This chapter traces the evolution of history education, north and south of the Irish border since partition of the island in 1921. It begins with an historical overview of the situation common across Ireland prior to partition. Subsequent developments in history provision in elementary, primary and early secondary education are traced in each of the two jurisdictions that emerged after partition, the Irish Free State, which became the Republic of Ireland, and Northern Ireland. In each case, the educational and political imperatives of each, which shaped these changes, and resulted in divergence, are identified, analysed and compared. Evidence is drawn from the dominant literature in each jurisdiction and on relevant curriculum documents. The chapter concludes by demonstrating that in a post-modern, increasingly globalised world, shared educational ideas and political aspirations emerging from the Irish peace process are acting to bring the respective history curricula back into symmetry and, thereby, providing opportunities for increased co-operation.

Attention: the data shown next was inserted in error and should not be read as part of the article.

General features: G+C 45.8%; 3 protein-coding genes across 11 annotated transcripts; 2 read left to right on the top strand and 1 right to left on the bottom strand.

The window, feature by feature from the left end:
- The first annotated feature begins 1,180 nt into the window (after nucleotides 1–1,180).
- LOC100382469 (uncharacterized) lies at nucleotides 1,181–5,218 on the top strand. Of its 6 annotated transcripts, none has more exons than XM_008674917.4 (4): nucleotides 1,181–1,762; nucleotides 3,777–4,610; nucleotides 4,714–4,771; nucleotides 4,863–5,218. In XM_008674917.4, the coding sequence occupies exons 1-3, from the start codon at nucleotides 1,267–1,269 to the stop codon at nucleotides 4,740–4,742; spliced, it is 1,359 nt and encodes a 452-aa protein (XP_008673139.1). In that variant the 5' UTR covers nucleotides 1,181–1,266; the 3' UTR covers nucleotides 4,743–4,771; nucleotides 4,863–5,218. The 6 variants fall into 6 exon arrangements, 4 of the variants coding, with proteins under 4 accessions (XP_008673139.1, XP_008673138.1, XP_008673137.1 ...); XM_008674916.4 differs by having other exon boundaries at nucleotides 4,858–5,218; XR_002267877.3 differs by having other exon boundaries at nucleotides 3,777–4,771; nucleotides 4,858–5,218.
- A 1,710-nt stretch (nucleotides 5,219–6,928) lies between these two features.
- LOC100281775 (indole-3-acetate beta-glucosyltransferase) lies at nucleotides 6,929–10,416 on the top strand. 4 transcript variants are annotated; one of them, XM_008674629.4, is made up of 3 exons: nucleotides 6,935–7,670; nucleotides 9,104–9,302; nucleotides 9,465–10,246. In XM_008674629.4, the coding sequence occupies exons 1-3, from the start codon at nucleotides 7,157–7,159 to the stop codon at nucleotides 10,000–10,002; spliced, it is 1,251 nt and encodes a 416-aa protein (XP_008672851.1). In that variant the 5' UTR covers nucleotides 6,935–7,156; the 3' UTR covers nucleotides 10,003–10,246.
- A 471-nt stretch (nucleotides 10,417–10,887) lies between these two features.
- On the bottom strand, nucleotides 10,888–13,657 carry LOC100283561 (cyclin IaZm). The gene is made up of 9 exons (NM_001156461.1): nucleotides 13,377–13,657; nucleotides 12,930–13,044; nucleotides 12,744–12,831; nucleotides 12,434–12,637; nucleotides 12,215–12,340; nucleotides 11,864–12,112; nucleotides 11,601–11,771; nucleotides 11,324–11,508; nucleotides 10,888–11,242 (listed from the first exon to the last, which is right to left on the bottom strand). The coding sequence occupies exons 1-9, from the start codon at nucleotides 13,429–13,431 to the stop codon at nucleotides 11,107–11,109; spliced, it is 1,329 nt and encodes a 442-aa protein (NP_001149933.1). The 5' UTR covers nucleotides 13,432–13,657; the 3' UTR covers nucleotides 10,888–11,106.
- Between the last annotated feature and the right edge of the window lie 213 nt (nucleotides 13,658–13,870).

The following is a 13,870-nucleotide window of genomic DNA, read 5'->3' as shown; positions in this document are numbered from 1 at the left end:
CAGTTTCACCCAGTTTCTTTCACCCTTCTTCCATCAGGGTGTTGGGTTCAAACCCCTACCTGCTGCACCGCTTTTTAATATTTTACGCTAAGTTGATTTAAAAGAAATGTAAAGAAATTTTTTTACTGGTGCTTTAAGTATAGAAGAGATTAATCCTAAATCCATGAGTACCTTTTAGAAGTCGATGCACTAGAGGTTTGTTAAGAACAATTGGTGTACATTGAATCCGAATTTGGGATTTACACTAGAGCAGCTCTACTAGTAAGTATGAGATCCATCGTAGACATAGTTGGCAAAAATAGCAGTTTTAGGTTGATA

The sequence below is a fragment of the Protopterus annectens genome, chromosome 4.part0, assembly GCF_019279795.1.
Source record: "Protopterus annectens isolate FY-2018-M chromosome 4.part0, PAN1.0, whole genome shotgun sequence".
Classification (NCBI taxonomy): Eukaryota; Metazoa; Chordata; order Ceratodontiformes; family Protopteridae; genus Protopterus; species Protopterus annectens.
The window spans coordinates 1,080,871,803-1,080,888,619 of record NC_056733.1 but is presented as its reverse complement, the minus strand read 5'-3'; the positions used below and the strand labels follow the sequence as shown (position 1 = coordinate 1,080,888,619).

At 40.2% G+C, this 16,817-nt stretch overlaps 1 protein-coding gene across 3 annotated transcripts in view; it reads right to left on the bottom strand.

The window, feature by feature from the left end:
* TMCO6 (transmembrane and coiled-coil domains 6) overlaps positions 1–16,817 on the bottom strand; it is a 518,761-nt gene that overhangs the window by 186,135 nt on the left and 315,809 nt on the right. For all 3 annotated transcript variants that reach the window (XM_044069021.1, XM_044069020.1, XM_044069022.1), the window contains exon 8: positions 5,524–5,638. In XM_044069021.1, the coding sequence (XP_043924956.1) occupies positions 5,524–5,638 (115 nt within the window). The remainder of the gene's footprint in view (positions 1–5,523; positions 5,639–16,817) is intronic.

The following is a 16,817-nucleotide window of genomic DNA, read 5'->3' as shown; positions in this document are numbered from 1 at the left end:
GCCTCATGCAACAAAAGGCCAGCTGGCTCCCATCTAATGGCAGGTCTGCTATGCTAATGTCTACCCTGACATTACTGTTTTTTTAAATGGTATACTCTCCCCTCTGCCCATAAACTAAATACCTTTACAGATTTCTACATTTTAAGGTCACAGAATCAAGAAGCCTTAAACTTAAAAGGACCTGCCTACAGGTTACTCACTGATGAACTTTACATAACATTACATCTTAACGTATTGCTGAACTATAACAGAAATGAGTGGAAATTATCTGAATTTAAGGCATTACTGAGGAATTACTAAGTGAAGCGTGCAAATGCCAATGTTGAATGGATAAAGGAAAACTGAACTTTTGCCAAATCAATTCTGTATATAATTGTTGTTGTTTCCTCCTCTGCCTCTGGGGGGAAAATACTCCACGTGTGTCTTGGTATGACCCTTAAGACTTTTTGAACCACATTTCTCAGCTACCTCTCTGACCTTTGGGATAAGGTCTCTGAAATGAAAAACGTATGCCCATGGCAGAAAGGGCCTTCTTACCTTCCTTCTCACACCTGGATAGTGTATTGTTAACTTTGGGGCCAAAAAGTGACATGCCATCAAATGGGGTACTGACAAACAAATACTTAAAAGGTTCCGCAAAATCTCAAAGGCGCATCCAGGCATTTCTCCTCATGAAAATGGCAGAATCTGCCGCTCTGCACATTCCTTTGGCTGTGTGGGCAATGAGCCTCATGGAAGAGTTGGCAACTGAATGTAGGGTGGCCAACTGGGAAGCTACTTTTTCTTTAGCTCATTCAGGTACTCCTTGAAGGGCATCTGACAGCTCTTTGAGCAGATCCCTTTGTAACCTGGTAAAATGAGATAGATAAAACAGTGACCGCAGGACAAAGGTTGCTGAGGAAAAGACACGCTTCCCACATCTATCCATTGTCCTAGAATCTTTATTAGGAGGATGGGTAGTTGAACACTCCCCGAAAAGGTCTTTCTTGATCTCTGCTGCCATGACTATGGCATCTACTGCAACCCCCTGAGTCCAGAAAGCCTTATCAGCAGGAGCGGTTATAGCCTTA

|Title of host publication||Identity, Trauma, Sensitive and Controversial Issues in the Teaching of History|
|Editors||Hilary Cooper, Jon Nichol|
|Place of Publication||Newcastle upon Tyne|
|Publisher||Cambridge Scholars Publishing|
|ISBN (Print)||978-1-4438-8092-3, 1-4438-8092-2|
|Publication status||Published - 1 Nov 2015|
- History Education
- National Identity
- Education and Conflict
- Historical consciousness
- Irish Free State
- Master Narrative
- National curriculum
- Northern Ireland
McCully, A., & Waldron, F. (2015). A Question of Identity? Purpose, Policy and practice in the Teaching of History in Northern Ireland and the Republic of Ireland. In H. Cooper, & J. Nichol (Eds.), Identity, Trauma, Sensitive and Controversial Issues in the Teaching of History (pp. 2-24). Newcastle upon Tyne: Cambridge Scholars Publishing.